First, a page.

Do mechanisms matter? Comparing cancer treatment strategies across mathematical models and outcome objectives
Cassidy K. Buhler, Rebecca S. Terry, Kathryn G. Link, Frederick R. Adler
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I have long been concerned that the models that buttress the intuitive argument for adaptive therapy had not been sufficiently explored, although recent papers have made important contributions ("A theoretical analysis of tumour containment" by Yannick Viossat & Robert Noble, Nature Ecology & Evolution 5:826–835, 2021). I was fortunate to work with an outstanding undergraduate student, Cassie Buhler, and two redoubtable graduate students, Becky Terry and Katie Link, to take on this problem ("Do mechanisms matter? Comparing cancer treatment strategies across mathematical models and outcome objectives", Mathematical Biosciences and Engineering, 18:6205-6327, 2021).
Adaptive therapy depends on three key assumptions: resistance is costly, resistant cells can be suppressed by competition with sensitive cells, and therapy reduces the population of sensitive cells (although Viossat & Noble show that the first of these assumptions is not essential). However, what happens when these assumptions are tested against a wider set of ecological backgrounds? We expanded on the original work by Zhang et al ("Integrating evolutionary dynamics into treatment of metastatic castrate-resistant prostate cancer", Nature Communications, 8:1816, 2017) to investigate four extensions of a basic competition model: 1) competition with healthy cells, 2) inclusion of resource dynamics, 3) an immune response, and 4) an Allee effect. We tested how a comprehensive set of intermittent and adaptive therapies balance two types of treatment failure (the time when resistant cells exceed some threshold and the time when the total cell population exceeds a different threshold) and two costs: average cell population and total treatment burden.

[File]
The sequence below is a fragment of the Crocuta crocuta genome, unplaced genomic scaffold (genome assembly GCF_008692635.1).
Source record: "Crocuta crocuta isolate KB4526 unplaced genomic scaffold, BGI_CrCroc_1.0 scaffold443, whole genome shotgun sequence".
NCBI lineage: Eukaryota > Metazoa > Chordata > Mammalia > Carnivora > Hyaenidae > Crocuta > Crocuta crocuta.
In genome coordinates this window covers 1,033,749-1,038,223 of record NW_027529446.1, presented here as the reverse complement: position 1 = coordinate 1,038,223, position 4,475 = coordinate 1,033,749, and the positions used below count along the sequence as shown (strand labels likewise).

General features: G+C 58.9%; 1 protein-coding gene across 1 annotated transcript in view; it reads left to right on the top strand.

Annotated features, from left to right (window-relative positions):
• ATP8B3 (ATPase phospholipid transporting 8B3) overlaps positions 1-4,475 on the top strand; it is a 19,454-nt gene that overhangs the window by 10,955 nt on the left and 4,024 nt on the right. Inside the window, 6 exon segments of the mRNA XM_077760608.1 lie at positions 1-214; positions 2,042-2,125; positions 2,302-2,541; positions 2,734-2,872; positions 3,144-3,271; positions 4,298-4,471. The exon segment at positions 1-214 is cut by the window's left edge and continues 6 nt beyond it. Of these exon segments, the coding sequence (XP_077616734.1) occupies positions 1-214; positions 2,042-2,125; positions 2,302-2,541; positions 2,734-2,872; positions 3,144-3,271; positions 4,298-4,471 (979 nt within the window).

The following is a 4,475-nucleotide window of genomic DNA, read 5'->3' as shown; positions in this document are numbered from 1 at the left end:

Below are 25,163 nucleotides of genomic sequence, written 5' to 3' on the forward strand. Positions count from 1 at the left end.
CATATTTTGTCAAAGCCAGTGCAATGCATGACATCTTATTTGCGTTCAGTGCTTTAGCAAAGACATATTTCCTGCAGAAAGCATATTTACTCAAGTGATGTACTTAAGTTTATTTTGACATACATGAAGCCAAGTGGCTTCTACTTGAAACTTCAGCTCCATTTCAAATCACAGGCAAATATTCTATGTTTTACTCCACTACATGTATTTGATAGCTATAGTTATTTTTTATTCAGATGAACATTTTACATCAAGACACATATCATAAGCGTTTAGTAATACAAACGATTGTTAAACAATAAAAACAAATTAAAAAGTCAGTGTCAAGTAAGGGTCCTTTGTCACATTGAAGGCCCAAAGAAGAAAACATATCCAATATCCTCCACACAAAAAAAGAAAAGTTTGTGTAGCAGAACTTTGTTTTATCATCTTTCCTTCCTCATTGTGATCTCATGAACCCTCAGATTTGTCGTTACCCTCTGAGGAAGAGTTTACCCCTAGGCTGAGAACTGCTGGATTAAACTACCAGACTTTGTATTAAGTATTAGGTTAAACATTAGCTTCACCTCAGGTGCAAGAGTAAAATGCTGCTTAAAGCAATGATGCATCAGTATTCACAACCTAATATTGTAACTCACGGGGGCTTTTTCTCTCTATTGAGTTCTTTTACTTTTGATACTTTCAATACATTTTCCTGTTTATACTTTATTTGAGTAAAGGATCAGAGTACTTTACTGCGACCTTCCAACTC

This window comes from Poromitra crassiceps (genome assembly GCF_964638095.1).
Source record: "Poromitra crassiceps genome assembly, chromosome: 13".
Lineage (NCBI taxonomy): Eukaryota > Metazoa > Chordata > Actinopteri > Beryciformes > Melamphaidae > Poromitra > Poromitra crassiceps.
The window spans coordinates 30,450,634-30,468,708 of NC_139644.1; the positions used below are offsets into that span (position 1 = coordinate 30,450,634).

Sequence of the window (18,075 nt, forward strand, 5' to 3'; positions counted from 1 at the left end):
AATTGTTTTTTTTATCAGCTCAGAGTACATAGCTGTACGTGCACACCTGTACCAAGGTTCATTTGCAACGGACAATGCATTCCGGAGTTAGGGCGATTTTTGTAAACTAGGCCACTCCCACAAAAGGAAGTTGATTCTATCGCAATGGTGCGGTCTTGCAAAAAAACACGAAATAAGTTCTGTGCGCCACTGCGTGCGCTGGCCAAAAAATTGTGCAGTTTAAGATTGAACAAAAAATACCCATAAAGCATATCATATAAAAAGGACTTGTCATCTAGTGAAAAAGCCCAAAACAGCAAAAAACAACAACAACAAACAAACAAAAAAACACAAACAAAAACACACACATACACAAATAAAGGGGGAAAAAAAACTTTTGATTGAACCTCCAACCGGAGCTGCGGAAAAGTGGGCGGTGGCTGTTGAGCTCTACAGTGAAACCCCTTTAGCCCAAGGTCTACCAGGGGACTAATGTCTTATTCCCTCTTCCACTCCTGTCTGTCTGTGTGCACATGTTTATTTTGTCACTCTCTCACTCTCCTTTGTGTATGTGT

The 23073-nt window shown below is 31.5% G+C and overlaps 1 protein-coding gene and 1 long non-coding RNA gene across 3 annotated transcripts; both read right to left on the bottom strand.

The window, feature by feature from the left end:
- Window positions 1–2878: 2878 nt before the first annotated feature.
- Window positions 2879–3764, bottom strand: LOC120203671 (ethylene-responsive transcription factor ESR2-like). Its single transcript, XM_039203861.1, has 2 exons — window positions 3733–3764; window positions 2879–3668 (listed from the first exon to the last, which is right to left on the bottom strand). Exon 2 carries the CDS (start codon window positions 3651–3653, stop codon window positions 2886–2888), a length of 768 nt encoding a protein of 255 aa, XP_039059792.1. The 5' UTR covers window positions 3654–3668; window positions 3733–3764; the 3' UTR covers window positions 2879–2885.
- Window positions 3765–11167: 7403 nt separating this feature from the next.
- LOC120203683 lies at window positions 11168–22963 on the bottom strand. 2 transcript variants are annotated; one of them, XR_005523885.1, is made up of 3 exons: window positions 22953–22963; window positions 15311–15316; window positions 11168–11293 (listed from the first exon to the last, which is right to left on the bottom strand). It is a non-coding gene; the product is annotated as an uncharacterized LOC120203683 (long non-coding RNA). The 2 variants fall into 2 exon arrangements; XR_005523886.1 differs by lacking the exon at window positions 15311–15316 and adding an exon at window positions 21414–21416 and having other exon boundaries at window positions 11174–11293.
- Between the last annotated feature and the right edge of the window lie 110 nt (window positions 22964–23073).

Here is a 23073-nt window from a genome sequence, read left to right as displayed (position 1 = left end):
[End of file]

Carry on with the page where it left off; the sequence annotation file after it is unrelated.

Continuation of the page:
We found three key results. First, with the exception of models that include a strong Allee effect, all models closely follow a tradeoff curve between cancer cell burden and time to emergence of resistant cells. The Allee effect, meaning that cancer cell populations decline if they fall below some threshold, adds an additional type of control of resistant cells, and breaks this relationship. Second, again with the exception of models with an Allee effect, the tradeoff among time to total cancer cell number escape, average cancer cell burden, and total treatment, is similar but not identical over a range of intermittent and adaptive therapies. In most cases, some adaptive therapies do delay tumor growth, but at the cost of higher average cell populations. With the Allee effect, some adaptive therapies perform quite poorly because the threshold for stopping therapy is above the Allee threshold. Third, and most importantly, no therapeutic choice robustly breaks the three-way tradeoff among delaying emergence of resistance, delaying cancer growth, and minimizing treatment.
Is it time to move beyond these simple models? They have a few idealized dimensions, no explicit evolution, no spatial interactions, and investigate strategies without feedback from the responses of individual patients to mention just a few missing elements. Nonetheless, we think these models are valuable in showing general principles, like the tradeoffs we quantify, and in pointing the way toward integration with fuller data sets that include measurements of additional factors like resources, signals, healthy cells and immune cells. Given the necessarily limited information we have on any individual patient, these models provide links to the whole population that increase our power to leverage that information most effectively.